The actor and the studio were booked but when the day for recording arrived, there were still no words for Price to read. "I had one verse done," says Rod.

"Then I started writing more in the back of the taxi to the studio. When we got there I saw a limousine and out stepped Vincent Price, so I told my driver 'go round the back'. I gave the words to the secretary to photocopy. Vincent Price sat down with it and got it in two takes. Amazing."

Perhaps the most remarkable thing about Rod, in a business famous for bloated egos, is how little success has changed him professionally. One producer, who has been working with him for 30 years says, "He's the same as he was before he was successful, a really, really nice guy."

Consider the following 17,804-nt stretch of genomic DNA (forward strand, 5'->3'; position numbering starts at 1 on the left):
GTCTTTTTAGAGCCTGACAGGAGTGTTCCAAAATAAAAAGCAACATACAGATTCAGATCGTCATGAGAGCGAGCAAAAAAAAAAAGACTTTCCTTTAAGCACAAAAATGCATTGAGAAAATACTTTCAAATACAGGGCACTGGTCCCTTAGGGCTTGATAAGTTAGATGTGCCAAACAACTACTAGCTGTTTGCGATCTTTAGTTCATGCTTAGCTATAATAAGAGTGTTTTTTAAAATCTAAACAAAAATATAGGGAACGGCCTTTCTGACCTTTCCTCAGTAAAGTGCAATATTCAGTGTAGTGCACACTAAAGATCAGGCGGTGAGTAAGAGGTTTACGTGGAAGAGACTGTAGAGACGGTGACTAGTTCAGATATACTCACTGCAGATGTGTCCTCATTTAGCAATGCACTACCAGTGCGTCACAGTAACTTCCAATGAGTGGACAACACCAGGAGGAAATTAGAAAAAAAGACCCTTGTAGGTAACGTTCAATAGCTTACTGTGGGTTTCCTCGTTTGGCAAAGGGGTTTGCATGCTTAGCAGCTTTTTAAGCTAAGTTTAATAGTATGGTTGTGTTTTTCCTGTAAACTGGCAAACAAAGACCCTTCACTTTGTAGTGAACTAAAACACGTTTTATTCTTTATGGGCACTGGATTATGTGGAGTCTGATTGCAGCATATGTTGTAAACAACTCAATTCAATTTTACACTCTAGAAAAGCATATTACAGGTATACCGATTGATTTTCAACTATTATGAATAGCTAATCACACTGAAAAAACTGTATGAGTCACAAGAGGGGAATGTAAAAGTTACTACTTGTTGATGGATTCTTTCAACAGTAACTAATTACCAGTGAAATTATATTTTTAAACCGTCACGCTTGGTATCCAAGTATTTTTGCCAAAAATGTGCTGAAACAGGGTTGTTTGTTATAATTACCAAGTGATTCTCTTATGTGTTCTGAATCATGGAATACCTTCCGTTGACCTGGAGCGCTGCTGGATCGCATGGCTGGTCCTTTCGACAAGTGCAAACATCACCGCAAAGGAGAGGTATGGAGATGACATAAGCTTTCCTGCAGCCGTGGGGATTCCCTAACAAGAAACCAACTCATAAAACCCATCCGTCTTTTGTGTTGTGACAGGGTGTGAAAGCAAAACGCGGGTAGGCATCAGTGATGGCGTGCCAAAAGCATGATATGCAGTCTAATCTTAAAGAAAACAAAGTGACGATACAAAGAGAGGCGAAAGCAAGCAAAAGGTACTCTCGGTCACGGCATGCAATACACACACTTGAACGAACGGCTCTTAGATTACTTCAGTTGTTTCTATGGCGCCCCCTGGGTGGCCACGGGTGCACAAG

Maybe the reason why he has kept his feet on the ground is because he has never entirely stopped working, even though there's no longer any need to earn a crust.

How does Rod explain the gift that made him a hit machine? "You have to please yourself first. Once you feel the hairs stand up on the back of your hand – you can go for the world. Writing a song is the biggest moment of all. Yesterday it didn't exist. Today it

does."

He is currently working with an up-and-coming English singer-songwriter called Emily Friendship. What does he do when a project is finished? "I watch telly, catch up on the news. Maybe the phone will ring."